A cool watch does not have to be an expensive one. I think we can all agree on that. (Vintage) Seikos are as cool as it gets, there are a bunch of divers that won’t break the bank and not to mention the 7733/7734 vintage chronographs. So for a few hundred euros you can get yourself a true conversation maker, something that looks and wears great. I have a watch for you today that fits exactly into this category. It has a unique, unconventional design that makes it instantly recognizable for watch connoisseurs. To prove that there is nothing new under the sun, it also served as inspiration for one of the leading and hippest independent watch manufacturers out there to create an iconic piece. So let’s dig a bit deeper into the 40-year-old history of the Amida Digitrend, shall we?
The Amida Digitrend was introduced in 1976 during Basel show. This was the time LED watches were pretty much the hottest deals on the market. To compete with brands like Girard-Perregaux and Bulova and to offer a budget solution, Amida released the Digitrend watch. The Amidas, like the GPs or the Bulovas, were not only aesthetically cool timepieces, they were also driver watches. A driver watch is a timepiece you can wear and check the time while holding onto the steering wheel of your car without turning your wrist. It displays the time on the side of the watch rather on the top making it visible for the driver at all times. Amidas were considered inexpensive compared to the GPs and Bulovas as the Digitrends were mechanical instead of using LED technology. Fast forward to 2016, most Amidas still run while many Girard-Perregaux and Bulova quartz movements have died in the meanwhile.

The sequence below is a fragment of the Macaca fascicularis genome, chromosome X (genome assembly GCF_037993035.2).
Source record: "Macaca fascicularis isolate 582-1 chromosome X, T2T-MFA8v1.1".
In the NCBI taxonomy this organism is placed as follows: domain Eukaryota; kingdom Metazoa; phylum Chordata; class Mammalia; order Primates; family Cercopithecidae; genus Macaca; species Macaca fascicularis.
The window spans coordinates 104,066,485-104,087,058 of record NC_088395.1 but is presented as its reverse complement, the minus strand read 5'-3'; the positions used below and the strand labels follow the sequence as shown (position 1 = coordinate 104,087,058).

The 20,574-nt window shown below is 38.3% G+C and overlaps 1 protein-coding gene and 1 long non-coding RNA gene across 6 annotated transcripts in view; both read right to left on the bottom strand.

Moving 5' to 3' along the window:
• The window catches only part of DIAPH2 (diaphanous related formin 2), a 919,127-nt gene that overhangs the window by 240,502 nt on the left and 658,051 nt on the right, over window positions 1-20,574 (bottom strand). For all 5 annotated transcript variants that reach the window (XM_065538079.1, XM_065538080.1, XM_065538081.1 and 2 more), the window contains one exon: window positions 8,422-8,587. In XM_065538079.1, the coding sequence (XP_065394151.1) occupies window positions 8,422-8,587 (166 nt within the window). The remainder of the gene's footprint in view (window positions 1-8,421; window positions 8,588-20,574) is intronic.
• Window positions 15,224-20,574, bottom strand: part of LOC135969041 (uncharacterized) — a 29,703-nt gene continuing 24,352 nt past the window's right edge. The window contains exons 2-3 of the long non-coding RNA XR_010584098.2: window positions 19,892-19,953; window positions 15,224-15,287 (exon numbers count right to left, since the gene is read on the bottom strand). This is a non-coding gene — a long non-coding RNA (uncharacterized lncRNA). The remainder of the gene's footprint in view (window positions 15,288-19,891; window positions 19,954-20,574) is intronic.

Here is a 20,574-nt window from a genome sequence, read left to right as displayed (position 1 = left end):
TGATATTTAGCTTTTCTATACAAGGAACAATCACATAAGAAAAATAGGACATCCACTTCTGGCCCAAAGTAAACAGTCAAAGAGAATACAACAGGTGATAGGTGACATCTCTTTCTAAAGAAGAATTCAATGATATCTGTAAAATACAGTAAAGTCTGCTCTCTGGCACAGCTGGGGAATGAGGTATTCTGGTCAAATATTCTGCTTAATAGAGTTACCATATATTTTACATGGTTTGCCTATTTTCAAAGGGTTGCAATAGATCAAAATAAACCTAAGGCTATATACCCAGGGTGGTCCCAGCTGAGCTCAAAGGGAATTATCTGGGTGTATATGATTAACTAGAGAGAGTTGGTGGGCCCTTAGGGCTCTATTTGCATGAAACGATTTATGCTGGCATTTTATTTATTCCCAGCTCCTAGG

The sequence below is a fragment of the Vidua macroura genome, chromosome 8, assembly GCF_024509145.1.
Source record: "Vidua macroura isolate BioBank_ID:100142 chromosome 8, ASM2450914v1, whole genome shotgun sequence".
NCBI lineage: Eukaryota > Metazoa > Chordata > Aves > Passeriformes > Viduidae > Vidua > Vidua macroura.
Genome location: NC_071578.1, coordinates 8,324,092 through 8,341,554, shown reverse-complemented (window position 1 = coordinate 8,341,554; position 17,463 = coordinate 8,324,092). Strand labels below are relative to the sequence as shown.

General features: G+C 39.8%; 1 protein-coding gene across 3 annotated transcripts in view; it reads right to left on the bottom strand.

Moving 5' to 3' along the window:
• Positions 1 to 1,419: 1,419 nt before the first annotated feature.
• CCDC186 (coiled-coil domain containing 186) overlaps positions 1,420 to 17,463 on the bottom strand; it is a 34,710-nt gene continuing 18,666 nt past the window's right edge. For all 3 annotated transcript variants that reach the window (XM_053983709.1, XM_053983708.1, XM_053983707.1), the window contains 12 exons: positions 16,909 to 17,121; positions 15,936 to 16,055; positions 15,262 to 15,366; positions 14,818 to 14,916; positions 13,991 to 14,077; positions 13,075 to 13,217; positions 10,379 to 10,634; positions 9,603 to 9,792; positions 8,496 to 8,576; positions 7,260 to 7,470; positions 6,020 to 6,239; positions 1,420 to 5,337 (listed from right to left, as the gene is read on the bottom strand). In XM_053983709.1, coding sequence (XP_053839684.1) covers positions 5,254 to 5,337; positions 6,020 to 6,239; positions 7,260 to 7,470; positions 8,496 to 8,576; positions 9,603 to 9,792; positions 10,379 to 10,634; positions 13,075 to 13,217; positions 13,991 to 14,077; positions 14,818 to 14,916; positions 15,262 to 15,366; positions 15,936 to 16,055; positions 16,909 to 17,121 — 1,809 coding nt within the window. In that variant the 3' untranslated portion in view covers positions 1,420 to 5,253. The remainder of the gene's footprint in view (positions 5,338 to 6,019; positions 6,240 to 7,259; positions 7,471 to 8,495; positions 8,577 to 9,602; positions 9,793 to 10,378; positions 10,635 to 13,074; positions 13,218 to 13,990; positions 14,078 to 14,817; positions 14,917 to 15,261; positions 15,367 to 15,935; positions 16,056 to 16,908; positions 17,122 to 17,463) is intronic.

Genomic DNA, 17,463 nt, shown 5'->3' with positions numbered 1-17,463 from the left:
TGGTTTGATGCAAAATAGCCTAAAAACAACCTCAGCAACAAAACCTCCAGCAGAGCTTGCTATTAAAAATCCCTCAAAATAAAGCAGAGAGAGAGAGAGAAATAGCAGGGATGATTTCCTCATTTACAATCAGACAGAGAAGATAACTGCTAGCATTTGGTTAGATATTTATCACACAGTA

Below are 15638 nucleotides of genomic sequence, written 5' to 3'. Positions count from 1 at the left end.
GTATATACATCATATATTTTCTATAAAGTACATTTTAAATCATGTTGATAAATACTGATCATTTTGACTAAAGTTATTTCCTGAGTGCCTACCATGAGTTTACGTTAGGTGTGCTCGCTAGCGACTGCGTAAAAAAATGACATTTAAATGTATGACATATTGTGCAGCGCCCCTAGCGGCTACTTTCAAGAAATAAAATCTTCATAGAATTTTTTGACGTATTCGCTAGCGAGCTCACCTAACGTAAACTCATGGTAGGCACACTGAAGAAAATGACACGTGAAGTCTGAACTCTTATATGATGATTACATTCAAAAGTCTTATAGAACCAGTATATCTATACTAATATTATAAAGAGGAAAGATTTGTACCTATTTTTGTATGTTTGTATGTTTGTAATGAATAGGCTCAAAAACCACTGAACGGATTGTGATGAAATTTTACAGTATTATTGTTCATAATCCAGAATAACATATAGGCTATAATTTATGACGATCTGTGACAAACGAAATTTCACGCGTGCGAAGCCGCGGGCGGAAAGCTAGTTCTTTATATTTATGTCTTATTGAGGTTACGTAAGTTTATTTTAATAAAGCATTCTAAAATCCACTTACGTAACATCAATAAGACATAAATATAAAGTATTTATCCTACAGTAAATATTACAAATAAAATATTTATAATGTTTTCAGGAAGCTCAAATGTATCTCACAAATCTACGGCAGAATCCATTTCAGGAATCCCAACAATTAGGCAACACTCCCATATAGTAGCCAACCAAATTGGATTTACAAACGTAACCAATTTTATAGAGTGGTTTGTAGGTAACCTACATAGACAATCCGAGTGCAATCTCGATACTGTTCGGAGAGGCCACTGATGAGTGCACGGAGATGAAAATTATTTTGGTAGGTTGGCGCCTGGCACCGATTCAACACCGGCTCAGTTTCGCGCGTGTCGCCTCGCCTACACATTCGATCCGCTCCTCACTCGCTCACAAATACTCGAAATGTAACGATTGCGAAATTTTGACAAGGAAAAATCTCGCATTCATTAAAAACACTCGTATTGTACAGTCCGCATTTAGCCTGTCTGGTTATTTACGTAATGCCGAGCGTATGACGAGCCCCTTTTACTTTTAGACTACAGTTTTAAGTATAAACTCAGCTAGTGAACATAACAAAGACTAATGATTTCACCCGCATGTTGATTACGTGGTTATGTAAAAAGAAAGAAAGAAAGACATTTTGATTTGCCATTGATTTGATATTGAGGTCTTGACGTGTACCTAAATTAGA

The Achilles’ heel of the Amida Digitrend is the movement. It is a 1 jewel pin-lever movement produced by Michael Berger Watch Company also known as MBWC. This was a company that produced cheap jump hour watches under various brand names, like Endura, Amida, Ingersoll and so on. Pin-lever movements however were not sturdy enough. The idea was to produce a disposable movement that the owner can actually swap if it breaks down on them. Many of these calibers did not survive the time. When I got my watch the movement was working on and off. I would wind it and it would run, but only to stop after a few minutes again. I took it to my watchmaker and he told me he couldn’t do anything with it. Luckily there is a solution to fix this issue.
MBWC also produced calibers with 17J movements that actually fit into the case of the Amida Digitrend. They produced watches under the names Nelson, Simba, Dynasty or the aforementioned Ingersoll. These jump hour watches usually had 17J movements that a watchmaker could swap. So this is exactly what happened. I sourced a donor watch and my watchmaker did the “surgery”. It was pretty easy; he had to remove/swap the hour and minute discs then the crown, regulate the movement and done. From start to finish it took maybe 10 minutes. Even though the watch does not have the original movement it came in, it has something better and more reliable. The new movement runs as it should the time keeping is fine. I put on my Amida in a rotation probably once a week or so and the it is wears and works just great.